Lasers used to check blood flow in people living with type 2 diabetes
Foot circulation discovery could prevent more serious complications.
Researchers at Aston University in Birmingham have discovered a more accurate way of checking the blood flow in the feet of patients with type 2 diabetes.
Their findings have resulted in improved accuracy in detecting tiny changes in microcirculation – the smallest vessels within the circulatory system – by using laser technology.
People with type 2 diabetes can be at risk of foot amputations due to circulatory complications caused by their condition. The study found that changes in flow at this level could affect whether tissue lives or dies.
Originally developed in the late 1970s, light – or photonic – technology called laser Doppler flowmetry (LDF) is used to monitor blood-flow in the skin. This method relies on averages of blood flow and is therefore not always accurate.
However, for this latest study, Aston University researchers have suggested a new approach to process LDF light signals that is more precise.
The findings of the study were recently published in IEEE Transactions on Biomedical Engineering. In recognition of the innovation and importance of the developed approach, the editorial board of the journal selected the paper as a featured article in the field.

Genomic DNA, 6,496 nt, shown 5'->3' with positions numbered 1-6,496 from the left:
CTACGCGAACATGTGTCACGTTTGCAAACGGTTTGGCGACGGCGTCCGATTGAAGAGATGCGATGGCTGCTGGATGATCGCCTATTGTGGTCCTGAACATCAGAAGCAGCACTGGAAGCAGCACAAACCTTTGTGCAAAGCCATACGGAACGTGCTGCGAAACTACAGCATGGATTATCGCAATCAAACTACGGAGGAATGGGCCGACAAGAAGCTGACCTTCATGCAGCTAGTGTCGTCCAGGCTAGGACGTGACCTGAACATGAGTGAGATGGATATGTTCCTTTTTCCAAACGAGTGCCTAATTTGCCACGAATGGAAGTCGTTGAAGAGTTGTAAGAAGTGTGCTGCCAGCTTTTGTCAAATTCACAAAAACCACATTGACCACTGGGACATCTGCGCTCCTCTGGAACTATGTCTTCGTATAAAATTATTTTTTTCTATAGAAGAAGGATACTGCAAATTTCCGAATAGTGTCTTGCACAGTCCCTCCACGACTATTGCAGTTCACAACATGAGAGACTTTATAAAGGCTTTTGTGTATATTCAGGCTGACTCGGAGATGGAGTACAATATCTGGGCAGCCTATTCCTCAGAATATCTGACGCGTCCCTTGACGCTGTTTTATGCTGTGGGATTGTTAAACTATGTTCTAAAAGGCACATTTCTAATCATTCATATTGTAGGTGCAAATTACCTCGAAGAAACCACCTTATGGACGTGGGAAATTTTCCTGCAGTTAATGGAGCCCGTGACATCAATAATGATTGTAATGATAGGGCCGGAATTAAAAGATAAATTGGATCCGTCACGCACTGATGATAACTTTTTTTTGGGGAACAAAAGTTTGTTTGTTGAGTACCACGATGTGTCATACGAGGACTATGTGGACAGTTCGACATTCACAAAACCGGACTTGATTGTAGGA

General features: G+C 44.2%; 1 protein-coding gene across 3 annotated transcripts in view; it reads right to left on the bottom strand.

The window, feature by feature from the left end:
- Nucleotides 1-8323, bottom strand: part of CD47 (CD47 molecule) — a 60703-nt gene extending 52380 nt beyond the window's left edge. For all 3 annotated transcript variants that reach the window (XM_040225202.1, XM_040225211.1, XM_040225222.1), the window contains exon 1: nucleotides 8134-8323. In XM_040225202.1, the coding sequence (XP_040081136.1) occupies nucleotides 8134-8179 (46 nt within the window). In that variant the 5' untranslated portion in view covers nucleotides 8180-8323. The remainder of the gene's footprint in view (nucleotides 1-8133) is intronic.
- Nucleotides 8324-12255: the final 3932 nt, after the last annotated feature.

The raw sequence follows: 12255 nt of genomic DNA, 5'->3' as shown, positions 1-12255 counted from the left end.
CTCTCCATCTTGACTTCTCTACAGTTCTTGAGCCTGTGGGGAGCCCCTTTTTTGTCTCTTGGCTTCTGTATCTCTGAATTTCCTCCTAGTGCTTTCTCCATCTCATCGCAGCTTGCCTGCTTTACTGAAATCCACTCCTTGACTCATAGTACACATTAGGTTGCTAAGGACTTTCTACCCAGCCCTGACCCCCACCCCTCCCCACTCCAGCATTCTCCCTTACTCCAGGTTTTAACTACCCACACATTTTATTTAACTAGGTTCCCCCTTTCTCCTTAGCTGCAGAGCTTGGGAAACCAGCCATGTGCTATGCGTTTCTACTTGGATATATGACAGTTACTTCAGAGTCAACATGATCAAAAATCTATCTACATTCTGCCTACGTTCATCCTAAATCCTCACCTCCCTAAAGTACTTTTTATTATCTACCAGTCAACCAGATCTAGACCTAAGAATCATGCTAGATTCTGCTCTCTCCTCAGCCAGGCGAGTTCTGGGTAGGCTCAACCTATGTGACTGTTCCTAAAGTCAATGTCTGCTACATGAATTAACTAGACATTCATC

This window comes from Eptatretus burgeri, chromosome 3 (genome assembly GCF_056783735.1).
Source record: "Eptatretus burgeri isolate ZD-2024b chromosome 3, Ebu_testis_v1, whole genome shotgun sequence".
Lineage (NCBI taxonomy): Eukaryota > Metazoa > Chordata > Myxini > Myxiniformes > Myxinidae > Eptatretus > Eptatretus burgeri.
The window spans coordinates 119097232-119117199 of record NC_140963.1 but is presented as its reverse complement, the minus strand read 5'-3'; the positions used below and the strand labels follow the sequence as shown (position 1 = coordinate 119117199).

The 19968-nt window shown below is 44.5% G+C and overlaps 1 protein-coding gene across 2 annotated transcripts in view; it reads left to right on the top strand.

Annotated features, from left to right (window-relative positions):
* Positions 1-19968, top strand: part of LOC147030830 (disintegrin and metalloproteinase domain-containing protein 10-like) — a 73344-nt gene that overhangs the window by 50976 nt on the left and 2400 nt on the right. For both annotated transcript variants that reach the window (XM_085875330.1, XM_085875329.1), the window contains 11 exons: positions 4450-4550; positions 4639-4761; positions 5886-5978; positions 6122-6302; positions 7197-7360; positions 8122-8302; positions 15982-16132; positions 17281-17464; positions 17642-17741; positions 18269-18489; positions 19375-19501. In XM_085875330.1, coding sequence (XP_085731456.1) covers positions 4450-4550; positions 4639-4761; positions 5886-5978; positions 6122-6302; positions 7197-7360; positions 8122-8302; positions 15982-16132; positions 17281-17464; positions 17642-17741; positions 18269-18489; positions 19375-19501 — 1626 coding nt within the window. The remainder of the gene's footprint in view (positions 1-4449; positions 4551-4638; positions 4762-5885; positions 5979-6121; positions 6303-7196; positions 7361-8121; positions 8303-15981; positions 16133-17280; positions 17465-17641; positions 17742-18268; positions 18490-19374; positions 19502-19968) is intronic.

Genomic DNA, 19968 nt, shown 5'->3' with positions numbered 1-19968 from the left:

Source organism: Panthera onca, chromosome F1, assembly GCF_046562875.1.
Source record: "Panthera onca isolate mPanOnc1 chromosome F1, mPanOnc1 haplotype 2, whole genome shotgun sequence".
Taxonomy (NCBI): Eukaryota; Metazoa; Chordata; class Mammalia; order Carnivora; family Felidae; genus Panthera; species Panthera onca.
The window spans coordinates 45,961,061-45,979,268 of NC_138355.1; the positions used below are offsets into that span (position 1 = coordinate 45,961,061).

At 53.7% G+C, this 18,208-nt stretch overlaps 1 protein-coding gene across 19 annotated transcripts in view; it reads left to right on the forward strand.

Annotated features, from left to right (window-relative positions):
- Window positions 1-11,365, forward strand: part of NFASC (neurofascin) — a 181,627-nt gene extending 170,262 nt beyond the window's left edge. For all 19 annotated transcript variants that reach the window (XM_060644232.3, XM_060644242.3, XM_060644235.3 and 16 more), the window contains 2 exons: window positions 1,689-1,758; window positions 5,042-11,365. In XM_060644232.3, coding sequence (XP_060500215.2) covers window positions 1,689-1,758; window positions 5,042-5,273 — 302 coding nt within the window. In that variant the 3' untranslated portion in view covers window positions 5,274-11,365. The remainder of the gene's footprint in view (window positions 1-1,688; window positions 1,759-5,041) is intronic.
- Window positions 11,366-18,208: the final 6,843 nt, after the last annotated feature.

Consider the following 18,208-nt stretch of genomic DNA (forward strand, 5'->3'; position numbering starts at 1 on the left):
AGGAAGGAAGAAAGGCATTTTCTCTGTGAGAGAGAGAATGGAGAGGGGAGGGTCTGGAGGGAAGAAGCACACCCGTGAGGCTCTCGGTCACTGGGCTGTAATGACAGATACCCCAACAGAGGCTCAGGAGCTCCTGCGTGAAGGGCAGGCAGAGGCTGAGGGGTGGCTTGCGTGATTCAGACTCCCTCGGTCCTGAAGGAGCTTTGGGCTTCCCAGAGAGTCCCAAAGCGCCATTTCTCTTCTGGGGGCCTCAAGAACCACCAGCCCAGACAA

Currently, LDF measures the blood perfusion – a quantity proportional to an average volume of blood flowing through an average volume of tissue per an average unit time.
However, the new method separates the LDF signals allowing blood flow to be measured in a specific area of the vascular bed such as capillaries or veins.
Researchers said the proposed approach could have great potential to be incorporated in existing bedside and wearable LDF-based devices for the more advanced clinical diagnosis of blood flow and blood flow microcirculation.
The new approach underwent tests on both healthy volunteers and pilot clinical trials on diabetes patients by applying a probe to their skin. The new method showed a significant improvement in the diagnostic accuracy of detection of microvascular changes in the skin of the feet in patients with type 2 diabetes, as well as age-specific changes.
The research was led by Professor of mechanical, biomedical and design engineering, Igor Meglinski and Dr Viktor Dremen of Aston Institute of Photonic Technologies.
Professor Meglinski said: “We’re delighted to have found a more accurate method of blood flow diagnosis in skin that, we believe, can help people with diabetes.
“In the future this technique could pave the way for more precise imaging of blood flow in the brain and other biological tissues.”
Read the report in IEEE Transactions on Biomedical Engineering
Read the DRWF diabetes information leaflet How can diabetes affect my feet?
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